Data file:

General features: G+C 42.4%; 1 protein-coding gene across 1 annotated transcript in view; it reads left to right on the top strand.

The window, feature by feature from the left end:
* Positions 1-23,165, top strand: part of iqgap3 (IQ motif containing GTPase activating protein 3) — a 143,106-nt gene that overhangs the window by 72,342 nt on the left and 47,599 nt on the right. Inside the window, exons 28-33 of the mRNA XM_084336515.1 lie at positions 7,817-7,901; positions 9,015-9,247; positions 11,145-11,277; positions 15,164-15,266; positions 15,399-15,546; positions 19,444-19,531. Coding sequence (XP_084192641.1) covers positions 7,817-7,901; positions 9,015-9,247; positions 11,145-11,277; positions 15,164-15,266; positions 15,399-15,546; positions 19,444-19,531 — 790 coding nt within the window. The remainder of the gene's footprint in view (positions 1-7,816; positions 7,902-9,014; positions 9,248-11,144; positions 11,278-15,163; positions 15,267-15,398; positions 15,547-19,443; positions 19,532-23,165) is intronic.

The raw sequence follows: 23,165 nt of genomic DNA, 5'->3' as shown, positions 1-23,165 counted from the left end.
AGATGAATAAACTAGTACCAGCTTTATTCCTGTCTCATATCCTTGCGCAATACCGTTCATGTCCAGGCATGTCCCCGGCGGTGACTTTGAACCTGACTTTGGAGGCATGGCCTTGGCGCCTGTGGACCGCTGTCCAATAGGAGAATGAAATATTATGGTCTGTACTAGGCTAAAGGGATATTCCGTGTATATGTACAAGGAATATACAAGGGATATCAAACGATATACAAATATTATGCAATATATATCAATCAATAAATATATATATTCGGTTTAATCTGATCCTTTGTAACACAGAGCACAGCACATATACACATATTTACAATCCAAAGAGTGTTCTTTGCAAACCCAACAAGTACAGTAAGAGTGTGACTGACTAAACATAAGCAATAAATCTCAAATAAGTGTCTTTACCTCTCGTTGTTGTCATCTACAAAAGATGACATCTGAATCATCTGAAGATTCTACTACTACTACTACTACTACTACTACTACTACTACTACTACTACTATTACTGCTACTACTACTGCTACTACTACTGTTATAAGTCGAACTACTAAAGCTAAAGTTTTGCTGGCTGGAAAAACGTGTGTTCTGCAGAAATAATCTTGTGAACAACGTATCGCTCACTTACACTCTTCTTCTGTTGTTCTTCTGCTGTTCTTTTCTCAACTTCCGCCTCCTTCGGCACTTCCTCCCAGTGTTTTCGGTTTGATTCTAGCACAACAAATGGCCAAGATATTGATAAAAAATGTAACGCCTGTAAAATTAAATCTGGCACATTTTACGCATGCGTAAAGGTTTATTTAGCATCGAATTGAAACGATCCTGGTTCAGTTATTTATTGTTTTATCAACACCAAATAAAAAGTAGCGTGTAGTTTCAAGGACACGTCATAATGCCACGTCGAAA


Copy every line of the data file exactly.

General features: G+C 42.4%; 1 protein-coding gene across 1 annotated transcript in view; it reads left to right on the top strand.

The window, feature by feature from the left end:
* Positions 1-23,165, top strand: part of iqgap3 (IQ motif containing GTPase activating protein 3) — a 143,106-nt gene that overhangs the window by 72,342 nt on the left and 47,599 nt on the right. Inside the window, exons 28-33 of the mRNA XM_084336515.1 lie at positions 7,817-7,901; positions 9,015-9,247; positions 11,145-11,277; positions 15,164-15,266; positions 15,399-15,546; positions 19,444-19,531. Coding sequence (XP_084192641.1) covers positions 7,817-7,901; positions 9,015-9,247; positions 11,145-11,277; positions 15,164-15,266; positions 15,399-15,546; positions 19,444-19,531 — 790 coding nt within the window. The remainder of the gene's footprint in view (positions 1-7,816; positions 7,902-9,014; positions 9,248-11,144; positions 11,278-15,163; positions 15,267-15,398; positions 15,547-19,443; positions 19,532-23,165) is intronic.

The raw sequence follows: 23,165 nt of genomic DNA, 5'->3' as shown, positions 1-23,165 counted from the left end.
AGATGAATAAACTAGTACCAGCTTTATTCCTGTCTCATATCCTTGCGCAATACCGTTCATGTCCAGGCATGTCCCCGGCGGTGACTTTGAACCTGACTTTGGAGGCATGGCCTTGGCGCCTGTGGACCGCTGTCCAATAGGAGAATGAAATATTATGGTCTGTACTAGGCTAAAGGGATATTCCGTGTATATGTACAAGGAATATACAAGGGATATCAAACGATATACAAATATTATGCAATATATATCAATCAATAAATATATATATTCGGTTTAATCTGATCCTTTGTAACACAGAGCACAGCACATATACACATATTTACAATCCAAAGAGTGTTCTTTGCAAACCCAACAAGTACAGTAAGAGTGTGACTGACTAAACATAAGCAATAAATCTCAAATAAGTGTCTTTACCTCTCGTTGTTGTCATCTACAAAAGATGACATCTGAATCATCTGAAGATTCTACTACTACTACTACTACTACTACTACTACTACTACTACTACTACTATTACTGCTACTACTACTGCTACTACTACTGTTATAAGTCGAACTACTAAAGCTAAAGTTTTGCTGGCTGGAAAAACGTGTGTTCTGCAGAAATAATCTTGTGAACAACGTATCGCTCACTTACACTCTTCTTCTGTTGTTCTTCTGCTGTTCTTTTCTCAACTTCCGCCTCCTTCGGCACTTCCTCCCAGTGTTTTCGGTTTGATTCTAGCACAACAAATGGCCAAGATATTGATAAAAAATGTAACGCCTGTAAAATTAAATCTGGCACATTTTACGCATGCGTAAAGGTTTATTTAGCATCGAATTGAAACGATCCTGGTTCAGTTATTTATTGTTTTATCAACACCAAATAAAAAGTAGCGTGTAGTTTCAAGGACACGTCATAATGCCACGTCGAAA